Sara Tye, serial entrepreneur and top 500 international PR, founded redheadPR over ten years ago.
The company’s broad range of client experience includes; organic chocolate brand Green & Black’s, Frangi Tie Rack, Blue Dragon, Nokia and Raleigh International, amongst others.
Sara built two previous PR agencies, running international brands from Packard Bell to Nokia, all with 360- degree stakeholder communication plans and online and social networking strategies.
With over 20 years of communications expertise, Sara was a finalist in the first Cosmopolitan Women of the Year Awards 1999 and has been voted Green PR of London by the Evening Standard.
Sara spent three years managing the personal PR initiatives at home and abroad of The Body Shop’s eminent founder, the late Dame Anita Roddick. Sara took The Body Shop online, one of the first companies globally. This role also involved working in crisis situations and running campaigns such as the Ken Saro- Wiwa campaign against Shell at The Body Shop with some of the most senior global figures in politics, industry and journalism, working out of Glenys Kinnock’s office in Strasbourg.
Sara has experience of all forms of media, on and offline and has worked with most global outlets, from The Philippines Inquirer, to 60 Minutes Australia, to the Financial Times, through to Pamela Wallin Live in Canada.
TNW: What kind of PR strategy would you advise for female entrepreneurs with limited time and budget?
ST: To start with, social media. All journalists, especially woman, are great networkers and the web is a brilliant tool for them. Social media is one of the best tools for spreading messages. Most leads come via social media now.
Secondly, networking face to face. This is also something women are very good at, making it highly effective and excellent value for money.
Lastly, PR and media relations. It’s a fraction of the cost of other methods and, let’s face it, social media is PR. Getting good coverage online and in magazines is worth so much and helps publishers provide good content.
TNW: redheadPR is the third PR agency that you have built. What aspects of running a business have you kept the same throughout all three companies, and what have you done differently through experience?
ST: I am much calmer now. I went through boom, bust, boom and now bust again. I wouldn’t be where I am now if I hadn’t kept pushing the boundaries and moving the goal posts.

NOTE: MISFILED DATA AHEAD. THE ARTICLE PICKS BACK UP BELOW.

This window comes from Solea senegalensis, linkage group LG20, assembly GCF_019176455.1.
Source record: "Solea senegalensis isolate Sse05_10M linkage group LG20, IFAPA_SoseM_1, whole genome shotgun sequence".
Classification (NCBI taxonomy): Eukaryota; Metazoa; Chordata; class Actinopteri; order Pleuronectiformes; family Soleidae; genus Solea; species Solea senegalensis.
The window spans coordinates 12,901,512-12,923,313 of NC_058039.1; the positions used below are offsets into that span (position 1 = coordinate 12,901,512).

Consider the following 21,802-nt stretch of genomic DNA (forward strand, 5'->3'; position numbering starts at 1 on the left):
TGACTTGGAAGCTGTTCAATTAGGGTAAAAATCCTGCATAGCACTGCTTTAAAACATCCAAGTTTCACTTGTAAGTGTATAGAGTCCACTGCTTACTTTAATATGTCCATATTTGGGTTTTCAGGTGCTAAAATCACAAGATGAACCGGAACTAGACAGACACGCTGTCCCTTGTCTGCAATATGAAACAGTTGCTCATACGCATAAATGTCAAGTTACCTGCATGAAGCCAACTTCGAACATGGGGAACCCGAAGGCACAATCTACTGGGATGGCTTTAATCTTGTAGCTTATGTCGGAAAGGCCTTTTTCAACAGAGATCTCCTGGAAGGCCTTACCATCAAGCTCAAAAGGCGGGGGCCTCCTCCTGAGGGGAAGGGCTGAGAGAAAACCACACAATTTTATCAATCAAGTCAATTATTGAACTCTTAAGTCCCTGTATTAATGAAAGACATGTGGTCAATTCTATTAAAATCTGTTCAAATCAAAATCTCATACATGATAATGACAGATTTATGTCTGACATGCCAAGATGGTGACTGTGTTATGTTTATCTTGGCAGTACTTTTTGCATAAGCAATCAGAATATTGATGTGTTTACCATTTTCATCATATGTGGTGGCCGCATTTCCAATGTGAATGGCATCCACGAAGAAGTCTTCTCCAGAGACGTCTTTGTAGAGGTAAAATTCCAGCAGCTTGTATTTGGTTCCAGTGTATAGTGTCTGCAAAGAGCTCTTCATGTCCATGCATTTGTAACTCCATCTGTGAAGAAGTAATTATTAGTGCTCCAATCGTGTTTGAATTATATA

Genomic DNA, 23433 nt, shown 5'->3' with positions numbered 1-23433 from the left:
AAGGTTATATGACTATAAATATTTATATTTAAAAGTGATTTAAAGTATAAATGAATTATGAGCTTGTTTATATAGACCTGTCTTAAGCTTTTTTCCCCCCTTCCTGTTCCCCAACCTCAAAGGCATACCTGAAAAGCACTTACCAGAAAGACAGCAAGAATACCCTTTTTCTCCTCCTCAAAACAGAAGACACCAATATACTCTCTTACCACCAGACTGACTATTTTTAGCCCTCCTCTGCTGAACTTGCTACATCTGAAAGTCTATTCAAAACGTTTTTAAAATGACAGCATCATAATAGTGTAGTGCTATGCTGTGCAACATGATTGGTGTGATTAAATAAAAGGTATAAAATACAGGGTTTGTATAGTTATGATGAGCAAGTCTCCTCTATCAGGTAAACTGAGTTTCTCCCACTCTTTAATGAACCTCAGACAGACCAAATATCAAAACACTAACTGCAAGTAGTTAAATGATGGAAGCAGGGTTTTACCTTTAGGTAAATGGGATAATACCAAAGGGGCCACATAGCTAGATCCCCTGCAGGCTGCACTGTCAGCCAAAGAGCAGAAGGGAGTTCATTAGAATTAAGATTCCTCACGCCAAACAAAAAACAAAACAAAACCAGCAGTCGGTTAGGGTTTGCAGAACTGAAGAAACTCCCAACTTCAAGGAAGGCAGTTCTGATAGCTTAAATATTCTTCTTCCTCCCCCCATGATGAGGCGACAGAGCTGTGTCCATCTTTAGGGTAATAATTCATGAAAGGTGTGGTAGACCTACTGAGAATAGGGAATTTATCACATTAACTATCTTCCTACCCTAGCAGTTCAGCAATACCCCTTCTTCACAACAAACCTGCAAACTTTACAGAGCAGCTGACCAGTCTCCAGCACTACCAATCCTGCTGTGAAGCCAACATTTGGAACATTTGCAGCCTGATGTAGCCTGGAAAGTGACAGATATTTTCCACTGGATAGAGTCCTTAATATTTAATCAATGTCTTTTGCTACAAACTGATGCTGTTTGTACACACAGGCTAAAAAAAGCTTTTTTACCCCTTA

Every experience I have had has given me the opportunity to be the best consultant, to train great staff and run a very successful business of my own. I have worked hard and in return have been privileged to work with, meet and be friends with some of the most awesome people on this planet.
TNW: You have worked a lot with sustainability and green PR. Do you believe that entrepreneurs have a heightened responsibility for the future of the planet? Which environmental issues would you most like to see tackled by entrepreneurs in the next ten years?
ST: Yes, entrepreneurs do, because they need to be frugal and stay frugal. They started the social enterprise movement, where the profits go to good causes. Belu is a good example.
I think the alleviation of poverty and human rights problems through natural economic growth and movement is inextricably linked to environmentalism. The people of the Amazon are good examples.
As for environmental issues, I can’t stand waste. We don’t waste anything at redheadPR – we reuse every envelope and elastic band. We minimise travel and use technology as much as possible to make our work sustainable.
TNW: Tell our readers about your experience working with Body Shop and specifically Anita Roddick. What did you learn from working with such a hero?
ST: Anita was amazing; kind, different, loud, quiet, a maverick. She used all the styles and techniques to do things differently. You needed stamina to work with Anita.
If you weren’t one step ahead you would get left behind. You had to be interested in changing things. You needed to be questioning and not frightened to do things differently. You needed to be able to speak out and not be scared. She stood up for the vulnerable and those who were not listened to. Sometimes we were criticized, but in the end Anita was right. If she was alive now she would still be banging on about animal, human and environmental rights and people would still listening because we have a long way to go to improve things. At least now people are starting to get it. It’s not fringe anymore. Anita also loved skin care and women, and I loved that about her. She was also a great story teller so we had some fantastic evenings.
TNW: You worked on the Ken Saro Wiwa campaign for The Body Shop. What an amazing and humbling experience that must have been. Can you tell our readers a little about it?
ST: We were thrust into a story and an issue that was global and of the highest level. The story was about the potential abuse of people in a beautiful and richly resourced area of our planet. We campaigned very hard beyond our day jobs, sleeping in the office at The Body Shop or working out of Glenys Kinnock’s office in Strassburg.
We had an audience with Boutros Boutros Ghali, the then Secretary General of the United Nations. That was probably my biggest PR moment ever as these audiences are rarely granted.
I also worked with Gavin Grant, now CE of the RSPCA. He was an amazing role model.